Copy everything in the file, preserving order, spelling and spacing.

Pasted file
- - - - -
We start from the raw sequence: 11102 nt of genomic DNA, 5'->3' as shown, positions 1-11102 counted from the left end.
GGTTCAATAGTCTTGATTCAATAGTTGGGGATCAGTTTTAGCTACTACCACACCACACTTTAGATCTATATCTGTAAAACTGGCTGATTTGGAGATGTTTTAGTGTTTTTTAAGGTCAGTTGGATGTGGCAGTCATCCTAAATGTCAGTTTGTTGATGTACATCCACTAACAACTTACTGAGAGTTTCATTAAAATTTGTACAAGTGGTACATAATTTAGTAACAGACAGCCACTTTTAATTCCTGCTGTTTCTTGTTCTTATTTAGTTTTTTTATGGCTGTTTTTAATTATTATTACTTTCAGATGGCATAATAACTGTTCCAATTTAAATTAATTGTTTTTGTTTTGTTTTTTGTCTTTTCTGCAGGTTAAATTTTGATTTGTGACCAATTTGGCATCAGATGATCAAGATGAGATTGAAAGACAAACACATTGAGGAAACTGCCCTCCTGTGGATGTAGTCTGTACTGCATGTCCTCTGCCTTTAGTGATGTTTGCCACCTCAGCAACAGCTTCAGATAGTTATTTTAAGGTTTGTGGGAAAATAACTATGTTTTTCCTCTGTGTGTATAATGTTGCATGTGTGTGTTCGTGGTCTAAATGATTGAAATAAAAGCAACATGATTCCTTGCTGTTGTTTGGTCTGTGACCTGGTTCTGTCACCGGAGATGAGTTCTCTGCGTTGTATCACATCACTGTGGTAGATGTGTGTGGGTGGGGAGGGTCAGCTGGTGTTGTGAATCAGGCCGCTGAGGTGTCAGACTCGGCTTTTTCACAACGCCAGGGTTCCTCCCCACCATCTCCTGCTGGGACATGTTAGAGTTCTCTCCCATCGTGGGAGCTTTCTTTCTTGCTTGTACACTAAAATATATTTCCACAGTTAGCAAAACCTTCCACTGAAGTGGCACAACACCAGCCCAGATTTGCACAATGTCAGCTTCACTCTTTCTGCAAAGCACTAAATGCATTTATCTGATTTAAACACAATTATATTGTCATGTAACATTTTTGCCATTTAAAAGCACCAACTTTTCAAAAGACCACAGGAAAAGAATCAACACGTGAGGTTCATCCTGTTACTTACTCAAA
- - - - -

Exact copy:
We start from the raw sequence: 11102 nt of genomic DNA, 5'->3' as shown, positions 1-11102 counted from the left end.
GGTTCAATAGTCTTGATTCAATAGTTGGGGATCAGTTTTAGCTACTACCACACCACACTTTAGATCTATATCTGTAAAACTGGCTGATTTGGAGATGTTTTAGTGTTTTTTAAGGTCAGTTGGATGTGGCAGTCATCCTAAATGTCAGTTTGTTGATGTACATCCACTAACAACTTACTGAGAGTTTCATTAAAATTTGTACAAGTGGTACATAATTTAGTAACAGACAGCCACTTTTAATTCCTGCTGTTTCTTGTTCTTATTTAGTTTTTTTATGGCTGTTTTTAATTATTATTACTTTCAGATGGCATAATAACTGTTCCAATTTAAATTAATTGTTTTTGTTTTGTTTTTTGTCTTTTCTGCAGGTTAAATTTTGATTTGTGACCAATTTGGCATCAGATGATCAAGATGAGATTGAAAGACAAACACATTGAGGAAACTGCCCTCCTGTGGATGTAGTCTGTACTGCATGTCCTCTGCCTTTAGTGATGTTTGCCACCTCAGCAACAGCTTCAGATAGTTATTTTAAGGTTTGTGGGAAAATAACTATGTTTTTCCTCTGTGTGTATAATGTTGCATGTGTGTGTTCGTGGTCTAAATGATTGAAATAAAAGCAACATGATTCCTTGCTGTTGTTTGGTCTGTGACCTGGTTCTGTCACCGGAGATGAGTTCTCTGCGTTGTATCACATCACTGTGGTAGATGTGTGTGGGTGGGGAGGGTCAGCTGGTGTTGTGAATCAGGCCGCTGAGGTGTCAGACTCGGCTTTTTCACAACGCCAGGGTTCCTCCCCACCATCTCCTGCTGGGACATGTTAGAGTTCTCTCCCATCGTGGGAGCTTTCTTTCTTGCTTGTACACTAAAATATATTTCCACAGTTAGCAAAACCTTCCACTGAAGTGGCACAACACCAGCCCAGATTTGCACAATGTCAGCTTCACTCTTTCTGCAAAGCACTAAATGCATTTATCTGATTTAAACACAATTATATTGTCATGTAACATTTTTGCCATTTAAAAGCACCAACTTTTCAAAAGACCACAGGAAAAGAATCAACACGTGAGGTTCATCCTGTTACTTACTCAAA